For some time now, the LGBTQ community has been involved in various internal disputes and conversations about its relationship to law and order. With Lawrence v. Texas in 2003 and the Matthew Shepard and James Byrd, Jr. Hate Crimes Prevention Act of 2009, it's easy to assume - and many do - that queers as a group are no longer criminalized and, in fact, receive a measure of protection under the law that could not have been envisioned even, say, 30 years ago. Gay marriage is now legal in five states and DADT has been repealed; both facts encourage LGBTS to assume that they have come far in their quest for "full equality."
But are queers free from criminalization? That depends on whom you count as queers. As a searing new book, Queer (In)Justice: The Criminalization of LGBT People in the United States puts it so well, "The specter of criminality moves ceaselessly through the lives of LGBT people in the United States."
The criminalization of HIV-positive people is increasing and, shockingly, gay commentators like John Aravosis encourage this by calling for their hanging.
In Chicago, where I live, the opening of the Center on Halsted (the gay center) in 2004 brought to light the always detectable racism and phobia against poor people and people of colour that have been common knowledge in the Lakeview/Boystown area. When queer youth of colour from the south and west sides of the city began to converge upon the Center in the hope of finding community and resources, businesses began to complain of "gang activity" and of youth "loitering" in the area and driving away clients.
In 2008, Duanna Johnson, a Memphis Black transgender woman was picked up by police despite no evidence of solicitation. At the police station, she refused to answer to an officer who called her a "she-he." She was beaten so hard that her skull split open. Johnson filed a suit against the police but, before the matter could go to trial, was found shot execution style under mysterious circumstances.
In 1999, Bernina Mata, a Latina lesbian in Illinois, was sentenced to the death penalty in a case where Assistant State's Attorney Troy Owen declared that she had "a motive to commit this crime in that she is a hard core lesbian ... ."
Co-written by long-time activists Joey Mogul, Andrea Ritchie, and Kay Whitlock, Queer (In)Justice details cases like these and many others where queers lacking the economic wherewithal or the support of the mainstream gay community have been targeted and brutalised by the criminal legal system. These are the queers "we" would rather not know about as we continue in the quest for the only kind of "equality" that straight allies and mainstream gays think is worth pursuing, the sort that pushes a neoliberal agenda of the intense privatisation of rights in the form of marriage. We are also encouraged to think that a hate crimes law that does nothing to address the systemic problems with violence but assures specific groups that they are, indeed, more worthy of protection is somehow a corrective to years of injustice.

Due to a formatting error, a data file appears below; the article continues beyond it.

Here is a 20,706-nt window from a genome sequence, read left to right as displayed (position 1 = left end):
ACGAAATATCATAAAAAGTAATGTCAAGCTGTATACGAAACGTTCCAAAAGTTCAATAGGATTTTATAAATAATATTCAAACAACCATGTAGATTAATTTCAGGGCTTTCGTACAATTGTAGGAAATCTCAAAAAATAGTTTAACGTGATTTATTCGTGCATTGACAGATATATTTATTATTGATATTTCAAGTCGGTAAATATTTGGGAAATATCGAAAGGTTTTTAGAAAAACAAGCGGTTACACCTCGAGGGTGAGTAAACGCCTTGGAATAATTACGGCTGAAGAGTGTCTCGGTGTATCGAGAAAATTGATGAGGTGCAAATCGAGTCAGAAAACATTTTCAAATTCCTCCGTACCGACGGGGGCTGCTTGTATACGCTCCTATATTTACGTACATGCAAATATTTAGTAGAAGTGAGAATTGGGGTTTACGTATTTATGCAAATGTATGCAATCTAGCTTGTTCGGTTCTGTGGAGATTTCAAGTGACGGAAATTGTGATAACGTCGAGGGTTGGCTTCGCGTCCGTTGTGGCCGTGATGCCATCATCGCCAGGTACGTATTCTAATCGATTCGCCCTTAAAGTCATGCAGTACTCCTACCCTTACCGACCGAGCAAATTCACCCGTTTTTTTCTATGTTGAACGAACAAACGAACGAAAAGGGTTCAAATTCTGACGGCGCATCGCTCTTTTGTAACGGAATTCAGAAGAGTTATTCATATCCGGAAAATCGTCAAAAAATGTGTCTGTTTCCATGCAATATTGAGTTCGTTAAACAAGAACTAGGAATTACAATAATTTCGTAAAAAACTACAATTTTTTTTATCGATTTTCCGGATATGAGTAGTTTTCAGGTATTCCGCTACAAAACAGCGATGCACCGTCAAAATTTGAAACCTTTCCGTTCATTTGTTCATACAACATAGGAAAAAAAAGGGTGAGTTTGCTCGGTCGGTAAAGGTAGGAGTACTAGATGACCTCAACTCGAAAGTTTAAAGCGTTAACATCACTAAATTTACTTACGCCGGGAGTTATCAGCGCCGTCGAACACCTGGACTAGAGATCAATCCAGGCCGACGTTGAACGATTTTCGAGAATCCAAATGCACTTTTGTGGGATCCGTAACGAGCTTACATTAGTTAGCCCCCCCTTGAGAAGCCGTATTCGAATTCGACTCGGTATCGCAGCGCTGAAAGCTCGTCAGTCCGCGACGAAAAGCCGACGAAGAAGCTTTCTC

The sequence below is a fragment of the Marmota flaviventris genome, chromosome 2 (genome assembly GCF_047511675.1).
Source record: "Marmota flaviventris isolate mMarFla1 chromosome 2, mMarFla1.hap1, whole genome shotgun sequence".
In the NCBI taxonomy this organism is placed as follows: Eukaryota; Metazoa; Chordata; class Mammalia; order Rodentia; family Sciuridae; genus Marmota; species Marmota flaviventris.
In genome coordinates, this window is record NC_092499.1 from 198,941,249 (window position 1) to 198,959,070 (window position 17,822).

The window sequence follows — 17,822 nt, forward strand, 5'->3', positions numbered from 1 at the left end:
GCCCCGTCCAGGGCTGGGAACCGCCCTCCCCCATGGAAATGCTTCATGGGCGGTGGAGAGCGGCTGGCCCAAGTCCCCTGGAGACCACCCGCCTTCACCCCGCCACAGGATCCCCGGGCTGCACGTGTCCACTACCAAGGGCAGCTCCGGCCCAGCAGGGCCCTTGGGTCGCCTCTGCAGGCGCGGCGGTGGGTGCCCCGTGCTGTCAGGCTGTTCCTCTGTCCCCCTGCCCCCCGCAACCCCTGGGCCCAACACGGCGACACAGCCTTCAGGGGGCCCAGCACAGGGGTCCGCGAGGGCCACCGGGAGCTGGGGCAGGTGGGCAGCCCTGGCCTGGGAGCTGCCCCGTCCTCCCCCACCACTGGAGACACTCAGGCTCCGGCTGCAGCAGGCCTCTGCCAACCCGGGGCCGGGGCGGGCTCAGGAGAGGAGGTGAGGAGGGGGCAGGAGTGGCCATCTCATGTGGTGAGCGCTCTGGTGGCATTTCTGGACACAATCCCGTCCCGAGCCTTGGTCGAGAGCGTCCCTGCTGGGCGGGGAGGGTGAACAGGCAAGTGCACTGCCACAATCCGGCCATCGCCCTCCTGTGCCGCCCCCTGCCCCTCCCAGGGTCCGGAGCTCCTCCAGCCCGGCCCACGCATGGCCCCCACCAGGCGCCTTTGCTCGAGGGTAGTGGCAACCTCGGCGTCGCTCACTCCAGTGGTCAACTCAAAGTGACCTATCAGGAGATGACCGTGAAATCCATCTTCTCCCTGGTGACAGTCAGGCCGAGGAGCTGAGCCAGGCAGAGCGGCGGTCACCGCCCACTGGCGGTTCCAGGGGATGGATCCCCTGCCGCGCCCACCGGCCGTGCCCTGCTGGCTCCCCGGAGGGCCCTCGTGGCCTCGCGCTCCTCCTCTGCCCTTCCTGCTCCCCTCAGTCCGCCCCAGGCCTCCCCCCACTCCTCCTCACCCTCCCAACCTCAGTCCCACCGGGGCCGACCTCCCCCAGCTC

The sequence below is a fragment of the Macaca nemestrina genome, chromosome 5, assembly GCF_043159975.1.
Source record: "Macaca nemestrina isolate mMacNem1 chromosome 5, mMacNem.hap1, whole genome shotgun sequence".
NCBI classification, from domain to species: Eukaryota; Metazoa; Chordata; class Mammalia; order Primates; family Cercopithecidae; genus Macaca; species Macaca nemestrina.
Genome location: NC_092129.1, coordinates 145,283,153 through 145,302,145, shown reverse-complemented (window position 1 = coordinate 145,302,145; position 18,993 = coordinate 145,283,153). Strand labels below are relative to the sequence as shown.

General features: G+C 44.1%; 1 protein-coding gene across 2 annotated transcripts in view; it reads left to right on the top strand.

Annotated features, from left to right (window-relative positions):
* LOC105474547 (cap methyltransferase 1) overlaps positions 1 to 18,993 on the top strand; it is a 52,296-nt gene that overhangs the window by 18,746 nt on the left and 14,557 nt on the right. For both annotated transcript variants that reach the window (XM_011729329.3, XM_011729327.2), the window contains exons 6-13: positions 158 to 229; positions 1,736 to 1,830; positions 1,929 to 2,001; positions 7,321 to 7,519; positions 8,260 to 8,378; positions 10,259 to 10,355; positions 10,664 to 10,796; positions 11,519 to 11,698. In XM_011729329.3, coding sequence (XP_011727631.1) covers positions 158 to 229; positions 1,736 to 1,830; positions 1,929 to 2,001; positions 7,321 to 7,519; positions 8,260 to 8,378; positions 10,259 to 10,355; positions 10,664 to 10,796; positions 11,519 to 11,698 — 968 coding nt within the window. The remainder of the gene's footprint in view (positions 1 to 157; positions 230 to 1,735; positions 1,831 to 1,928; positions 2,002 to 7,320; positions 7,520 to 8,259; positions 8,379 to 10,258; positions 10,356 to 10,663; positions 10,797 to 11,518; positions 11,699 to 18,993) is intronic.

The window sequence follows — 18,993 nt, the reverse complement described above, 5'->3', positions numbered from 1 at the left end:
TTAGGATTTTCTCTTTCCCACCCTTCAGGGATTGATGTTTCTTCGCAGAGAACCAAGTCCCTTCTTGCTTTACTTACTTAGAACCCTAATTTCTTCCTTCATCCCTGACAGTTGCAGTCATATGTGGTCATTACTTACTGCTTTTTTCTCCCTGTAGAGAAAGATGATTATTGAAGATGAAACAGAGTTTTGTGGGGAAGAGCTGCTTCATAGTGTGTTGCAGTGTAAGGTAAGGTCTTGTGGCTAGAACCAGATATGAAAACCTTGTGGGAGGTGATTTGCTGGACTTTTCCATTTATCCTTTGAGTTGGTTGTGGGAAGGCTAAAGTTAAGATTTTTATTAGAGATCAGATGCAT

In the process, we're encouraged to portray ourselves as exemplary and law-abiding citizens or, as law professor Ruthann Robinson puts it, "LGBT rights" presume that "distance from criminality is a necessary condition of equality." The book shows that, in fact, queers - the wrong kind of queers - are continually targeted by the criminal legal system and that this targeting is not merely accidental or due to a "few bad apples" among law enforcement but part of a larger, systemic issue for which conventional law and order is not the answer but the problem.
Queer (In)Justice is especially relevant for the readers of this blog and elsewhere, in both the real and virtual worlds, because of the recent and continuing interest in the notion of international solidarity around "gay" issues. All too often, such talk of gay/LGBTQ solidarity devolves into criticism of "babaric" Islamic or African or Asian countries too ready to kill gays for simply being gay. We cannot deny that the oppression of gays and queers exists everywhere, and that LGBTQs are indeed frequently the target of virulent homophobia in many places.
But the fact is that queers are routinely targeted and discriminated against in the U.S legal system precisely because they are or are identified as queer and when their queerness intersects with factors of poverty, race, and class that leave them even more vulnerable. As in the case of Bernina Mata (whose sentence was later commuted to life after Illinois's moratorium on the death penalty) and many others, we are perceived as the embodiments of the criminal queer archetypes that this book details so well: "homicidal lesbian man hater," "gleeful gay killer," "sexual degraded predators," and so on. The mainstream gay community successfully maintains the fictions that queers don't exist in the criminal legal system or that those who do are simply aberrations. Queer (In)Justice reveals the truth behind such fictions.
I recently reviewed the book for Windy City Times, and you can read the full review, including a couple of my cautionary notes on the book, here.